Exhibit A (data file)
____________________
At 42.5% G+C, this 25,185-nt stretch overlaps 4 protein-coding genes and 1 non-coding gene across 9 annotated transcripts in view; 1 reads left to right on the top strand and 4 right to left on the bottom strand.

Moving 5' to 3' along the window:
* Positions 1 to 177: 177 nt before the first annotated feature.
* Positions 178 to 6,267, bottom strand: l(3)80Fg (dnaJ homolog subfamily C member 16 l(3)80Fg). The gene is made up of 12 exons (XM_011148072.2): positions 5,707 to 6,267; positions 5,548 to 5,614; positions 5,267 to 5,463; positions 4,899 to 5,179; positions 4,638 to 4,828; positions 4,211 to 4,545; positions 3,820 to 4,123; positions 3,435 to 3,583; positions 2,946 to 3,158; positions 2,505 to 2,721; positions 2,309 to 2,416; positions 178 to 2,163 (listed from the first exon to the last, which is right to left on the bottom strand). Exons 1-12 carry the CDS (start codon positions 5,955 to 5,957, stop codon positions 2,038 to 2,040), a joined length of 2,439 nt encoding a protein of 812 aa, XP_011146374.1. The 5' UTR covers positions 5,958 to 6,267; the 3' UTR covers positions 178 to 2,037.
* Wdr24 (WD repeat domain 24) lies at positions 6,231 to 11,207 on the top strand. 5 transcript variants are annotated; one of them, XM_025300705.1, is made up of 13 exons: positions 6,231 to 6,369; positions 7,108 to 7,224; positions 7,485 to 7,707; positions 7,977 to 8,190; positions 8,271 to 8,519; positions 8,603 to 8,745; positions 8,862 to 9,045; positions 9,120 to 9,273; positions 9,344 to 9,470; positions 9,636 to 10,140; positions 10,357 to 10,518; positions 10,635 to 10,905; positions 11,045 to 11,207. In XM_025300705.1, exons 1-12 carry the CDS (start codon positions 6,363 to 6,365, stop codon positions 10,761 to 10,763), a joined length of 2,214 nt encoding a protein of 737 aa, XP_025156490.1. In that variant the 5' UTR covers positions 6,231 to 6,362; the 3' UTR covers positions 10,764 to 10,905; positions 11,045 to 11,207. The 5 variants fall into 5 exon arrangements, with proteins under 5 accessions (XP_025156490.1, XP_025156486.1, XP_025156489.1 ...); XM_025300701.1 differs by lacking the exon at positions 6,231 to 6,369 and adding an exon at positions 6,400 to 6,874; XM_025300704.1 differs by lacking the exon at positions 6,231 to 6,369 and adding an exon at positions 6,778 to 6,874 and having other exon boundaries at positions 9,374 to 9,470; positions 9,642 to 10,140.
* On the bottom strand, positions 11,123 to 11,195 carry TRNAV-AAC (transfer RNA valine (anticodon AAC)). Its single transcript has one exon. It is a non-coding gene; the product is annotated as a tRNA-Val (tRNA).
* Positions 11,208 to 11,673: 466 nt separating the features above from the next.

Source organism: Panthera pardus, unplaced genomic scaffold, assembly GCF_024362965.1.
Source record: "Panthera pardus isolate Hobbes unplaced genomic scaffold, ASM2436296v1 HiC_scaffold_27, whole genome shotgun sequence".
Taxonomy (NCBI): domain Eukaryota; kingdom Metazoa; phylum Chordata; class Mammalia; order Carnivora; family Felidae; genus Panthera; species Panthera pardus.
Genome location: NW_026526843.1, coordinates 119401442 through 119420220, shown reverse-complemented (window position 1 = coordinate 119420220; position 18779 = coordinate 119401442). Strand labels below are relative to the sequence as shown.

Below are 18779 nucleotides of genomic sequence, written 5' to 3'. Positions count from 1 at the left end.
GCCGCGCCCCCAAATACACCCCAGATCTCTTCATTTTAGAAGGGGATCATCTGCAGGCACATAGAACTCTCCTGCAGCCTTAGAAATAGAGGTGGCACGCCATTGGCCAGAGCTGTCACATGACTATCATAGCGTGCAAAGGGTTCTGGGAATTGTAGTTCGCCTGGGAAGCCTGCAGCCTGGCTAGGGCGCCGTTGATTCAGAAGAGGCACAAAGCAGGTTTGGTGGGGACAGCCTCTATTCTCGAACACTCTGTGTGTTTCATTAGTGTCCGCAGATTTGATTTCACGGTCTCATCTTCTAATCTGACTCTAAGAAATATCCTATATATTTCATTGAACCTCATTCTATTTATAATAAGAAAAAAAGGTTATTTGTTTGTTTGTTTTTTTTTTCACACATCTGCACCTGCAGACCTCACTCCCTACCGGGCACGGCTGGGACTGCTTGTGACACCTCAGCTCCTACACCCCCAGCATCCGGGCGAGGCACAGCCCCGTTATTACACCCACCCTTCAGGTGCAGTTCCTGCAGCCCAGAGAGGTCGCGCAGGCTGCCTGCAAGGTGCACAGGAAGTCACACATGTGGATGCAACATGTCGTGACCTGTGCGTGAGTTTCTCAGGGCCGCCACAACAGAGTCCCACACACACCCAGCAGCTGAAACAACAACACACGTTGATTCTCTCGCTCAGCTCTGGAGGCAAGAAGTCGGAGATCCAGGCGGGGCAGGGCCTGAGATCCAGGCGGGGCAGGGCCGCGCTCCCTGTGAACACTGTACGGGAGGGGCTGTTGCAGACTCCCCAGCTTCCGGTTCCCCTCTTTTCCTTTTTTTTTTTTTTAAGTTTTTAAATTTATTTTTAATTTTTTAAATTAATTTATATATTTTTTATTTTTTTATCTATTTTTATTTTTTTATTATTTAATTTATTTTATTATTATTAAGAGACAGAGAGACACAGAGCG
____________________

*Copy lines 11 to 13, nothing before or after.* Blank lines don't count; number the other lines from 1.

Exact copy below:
Genome location: NW_026526843.1, coordinates 119401442 through 119420220, shown reverse-complemented (window position 1 = coordinate 119420220; position 18779 = coordinate 119401442). Strand labels below are relative to the sequence as shown.

Below are 18779 nucleotides of genomic sequence, written 5' to 3'. Positions count from 1 at the left end.
GCCGCGCCCCCAAATACACCCCAGATCTCTTCATTTTAGAAGGGGATCATCTGCAGGCACATAGAACTCTCCTGCAGCCTTAGAAATAGAGGTGGCACGCCATTGGCCAGAGCTGTCACATGACTATCATAGCGTGCAAAGGGTTCTGGGAATTGTAGTTCGCCTGGGAAGCCTGCAGCCTGGCTAGGGCGCCGTTGATTCAGAAGAGGCACAAAGCAGGTTTGGTGGGGACAGCCTCTATTCTCGAACACTCTGTGTGTTTCATTAGTGTCCGCAGATTTGATTTCACGGTCTCATCTTCTAATCTGACTCTAAGAAATATCCTATATATTTCATTGAACCTCATTCTATTTATAATAAGAAAAAAAGGTTATTTGTTTGTTTGTTTTTTTTTTCACACATCTGCACCTGCAGACCTCACTCCCTACCGGGCACGGCTGGGACTGCTTGTGACACCTCAGCTCCTACACCCCCAGCATCCGGGCGAGGCACAGCCCCGTTATTACACCCACCCTTCAGGTGCAGTTCCTGCAGCCCAGAGAGGTCGCGCAGGCTGCCTGCAAGGTGCACAGGAAGTCACACATGTGGATGCAACATGTCGTGACCTGTGCGTGAGTTTCTCAGGGCCGCCACAACAGAGTCCCACACACACCCAGCAGCTGAAACAACAACACACGTTGATTCTCTCGCTCAGCTCTGGAGGCAAGAAGTCGGAGATCCAGGCGGGGCAGGGCCTGAGATCCAGGCGGGGCAGGGCCGCGCTCCCTGTGAACACTGTACGGGAGGGGCTGTTGCAGACTCCCCAGCTTCCGGTTCCCCTCTTTTCCTTTTTTTTTTTTTTAAGTTTTTAAATTTATTTTTAATTTTTTAAATTAATTTATATATTTTTTATTTTTTTATCTATTTTTATTTTTTTATTATTTAATTTATTTTATTATTATTAAGAGACAGAGAGACACAGAGCG